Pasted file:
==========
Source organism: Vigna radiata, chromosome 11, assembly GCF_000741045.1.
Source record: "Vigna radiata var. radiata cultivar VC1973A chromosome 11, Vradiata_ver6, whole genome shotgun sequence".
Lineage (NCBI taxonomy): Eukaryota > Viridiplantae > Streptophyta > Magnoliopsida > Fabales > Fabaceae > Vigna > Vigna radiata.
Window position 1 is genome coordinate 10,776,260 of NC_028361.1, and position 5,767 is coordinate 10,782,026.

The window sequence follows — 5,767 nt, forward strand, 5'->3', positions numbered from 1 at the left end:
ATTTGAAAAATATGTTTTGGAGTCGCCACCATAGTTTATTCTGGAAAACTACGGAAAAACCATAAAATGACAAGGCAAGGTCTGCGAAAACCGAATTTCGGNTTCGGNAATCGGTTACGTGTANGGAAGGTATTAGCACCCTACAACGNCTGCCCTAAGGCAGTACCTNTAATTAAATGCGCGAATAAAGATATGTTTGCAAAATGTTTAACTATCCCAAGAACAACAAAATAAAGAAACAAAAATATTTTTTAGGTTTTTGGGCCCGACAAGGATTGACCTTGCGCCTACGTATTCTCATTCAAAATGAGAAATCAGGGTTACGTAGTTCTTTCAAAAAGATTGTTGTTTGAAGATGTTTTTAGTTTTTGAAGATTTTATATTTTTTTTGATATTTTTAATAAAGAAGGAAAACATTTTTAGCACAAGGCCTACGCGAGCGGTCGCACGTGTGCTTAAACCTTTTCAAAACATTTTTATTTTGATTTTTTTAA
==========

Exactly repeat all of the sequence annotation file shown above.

Source organism: Vigna radiata, chromosome 11, assembly GCF_000741045.1.
Source record: "Vigna radiata var. radiata cultivar VC1973A chromosome 11, Vradiata_ver6, whole genome shotgun sequence".
Lineage (NCBI taxonomy): Eukaryota > Viridiplantae > Streptophyta > Magnoliopsida > Fabales > Fabaceae > Vigna > Vigna radiata.
Window position 1 is genome coordinate 10,776,260 of NC_028361.1, and position 5,767 is coordinate 10,782,026.

The window sequence follows — 5,767 nt, forward strand, 5'->3', positions numbered from 1 at the left end:
ATTTGAAAAATATGTTTTGGAGTCGCCACCATAGTTTATTCTGGAAAACTACGGAAAAACCATAAAATGACAAGGCAAGGTCTGCGAAAACCGAATTTCGGNTTCGGNAATCGGTTACGTGTANGGAAGGTATTAGCACCCTACAACGNCTGCCCTAAGGCAGTACCTNTAATTAAATGCGCGAATAAAGATATGTTTGCAAAATGTTTAACTATCCCAAGAACAACAAAATAAAGAAACAAAAATATTTTTTAGGTTTTTGGGCCCGACAAGGATTGACCTTGCGCCTACGTATTCTCATTCAAAATGAGAAATCAGGGTTACGTAGTTCTTTCAAAAAGATTGTTGTTTGAAGATGTTTTTAGTTTTTGAAGATTTTATATTTTTTTTGATATTTTTAATAAAGAAGGAAAACATTTTTAGCACAAGGCCTACGCGAGCGGTCGCACGTGTGCTTAAACCTTTTCAAAACATTTTTATTTTGATTTTTTTAA